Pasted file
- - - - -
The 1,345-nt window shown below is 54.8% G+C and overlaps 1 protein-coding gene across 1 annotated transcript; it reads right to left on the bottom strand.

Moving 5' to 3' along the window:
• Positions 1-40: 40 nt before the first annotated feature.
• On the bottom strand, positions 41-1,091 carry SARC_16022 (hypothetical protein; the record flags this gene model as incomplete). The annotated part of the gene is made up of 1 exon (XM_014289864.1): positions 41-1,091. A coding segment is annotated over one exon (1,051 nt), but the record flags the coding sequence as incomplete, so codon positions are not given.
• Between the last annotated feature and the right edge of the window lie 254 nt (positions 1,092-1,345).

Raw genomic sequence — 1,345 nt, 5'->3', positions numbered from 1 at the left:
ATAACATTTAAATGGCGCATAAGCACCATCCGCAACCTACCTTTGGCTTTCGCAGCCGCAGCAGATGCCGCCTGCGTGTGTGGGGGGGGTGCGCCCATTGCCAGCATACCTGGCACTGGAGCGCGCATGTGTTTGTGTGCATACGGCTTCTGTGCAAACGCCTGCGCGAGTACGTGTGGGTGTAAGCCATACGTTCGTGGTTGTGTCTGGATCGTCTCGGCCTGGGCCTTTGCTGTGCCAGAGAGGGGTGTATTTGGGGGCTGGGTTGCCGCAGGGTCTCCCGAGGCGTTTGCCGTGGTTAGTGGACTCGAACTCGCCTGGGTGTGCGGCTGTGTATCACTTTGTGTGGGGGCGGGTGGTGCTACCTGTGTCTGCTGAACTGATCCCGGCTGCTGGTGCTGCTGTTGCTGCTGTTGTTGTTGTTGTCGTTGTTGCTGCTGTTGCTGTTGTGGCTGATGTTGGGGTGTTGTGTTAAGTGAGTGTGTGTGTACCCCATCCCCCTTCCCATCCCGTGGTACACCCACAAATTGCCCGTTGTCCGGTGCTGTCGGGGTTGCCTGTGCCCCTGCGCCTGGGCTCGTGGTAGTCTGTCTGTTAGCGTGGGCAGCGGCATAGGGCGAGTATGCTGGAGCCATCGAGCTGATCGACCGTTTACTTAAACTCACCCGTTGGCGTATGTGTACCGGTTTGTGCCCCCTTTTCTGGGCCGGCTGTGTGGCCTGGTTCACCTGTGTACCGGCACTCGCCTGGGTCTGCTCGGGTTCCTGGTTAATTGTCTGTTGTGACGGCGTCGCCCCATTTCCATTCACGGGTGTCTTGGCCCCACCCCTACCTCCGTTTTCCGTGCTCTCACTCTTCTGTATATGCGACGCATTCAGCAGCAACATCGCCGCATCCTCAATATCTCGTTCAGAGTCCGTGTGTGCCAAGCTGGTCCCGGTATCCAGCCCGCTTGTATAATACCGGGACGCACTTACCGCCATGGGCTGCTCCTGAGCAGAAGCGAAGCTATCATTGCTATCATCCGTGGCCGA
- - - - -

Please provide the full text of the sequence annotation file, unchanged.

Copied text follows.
The 1,345-nt window shown below is 54.8% G+C and overlaps 1 protein-coding gene across 1 annotated transcript; it reads right to left on the bottom strand.

Moving 5' to 3' along the window:
• Positions 1-40: 40 nt before the first annotated feature.
• On the bottom strand, positions 41-1,091 carry SARC_16022 (hypothetical protein; the record flags this gene model as incomplete). The annotated part of the gene is made up of 1 exon (XM_014289864.1): positions 41-1,091. A coding segment is annotated over one exon (1,051 nt), but the record flags the coding sequence as incomplete, so codon positions are not given.
• Between the last annotated feature and the right edge of the window lie 254 nt (positions 1,092-1,345).

Raw genomic sequence — 1,345 nt, 5'->3', positions numbered from 1 at the left:
ATAACATTTAAATGGCGCATAAGCACCATCCGCAACCTACCTTTGGCTTTCGCAGCCGCAGCAGATGCCGCCTGCGTGTGTGGGGGGGGTGCGCCCATTGCCAGCATACCTGGCACTGGAGCGCGCATGTGTTTGTGTGCATACGGCTTCTGTGCAAACGCCTGCGCGAGTACGTGTGGGTGTAAGCCATACGTTCGTGGTTGTGTCTGGATCGTCTCGGCCTGGGCCTTTGCTGTGCCAGAGAGGGGTGTATTTGGGGGCTGGGTTGCCGCAGGGTCTCCCGAGGCGTTTGCCGTGGTTAGTGGACTCGAACTCGCCTGGGTGTGCGGCTGTGTATCACTTTGTGTGGGGGCGGGTGGTGCTACCTGTGTCTGCTGAACTGATCCCGGCTGCTGGTGCTGCTGTTGCTGCTGTTGTTGTTGTTGTCGTTGTTGCTGCTGTTGCTGTTGTGGCTGATGTTGGGGTGTTGTGTTAAGTGAGTGTGTGTGTACCCCATCCCCCTTCCCATCCCGTGGTACACCCACAAATTGCCCGTTGTCCGGTGCTGTCGGGGTTGCCTGTGCCCCTGCGCCTGGGCTCGTGGTAGTCTGTCTGTTAGCGTGGGCAGCGGCATAGGGCGAGTATGCTGGAGCCATCGAGCTGATCGACCGTTTACTTAAACTCACCCGTTGGCGTATGTGTACCGGTTTGTGCCCCCTTTTCTGGGCCGGCTGTGTGGCCTGGTTCACCTGTGTACCGGCACTCGCCTGGGTCTGCTCGGGTTCCTGGTTAATTGTCTGTTGTGACGGCGTCGCCCCATTTCCATTCACGGGTGTCTTGGCCCCACCCCTACCTCCGTTTTCCGTGCTCTCACTCTTCTGTATATGCGACGCATTCAGCAGCAACATCGCCGCATCCTCAATATCTCGTTCAGAGTCCGTGTGTGCCAAGCTGGTCCCGGTATCCAGCCCGCTTGTATAATACCGGGACGCACTTACCGCCATGGGCTGCTCCTGAGCAGAAGCGAAGCTATCATTGCTATCATCCGTGGCCGA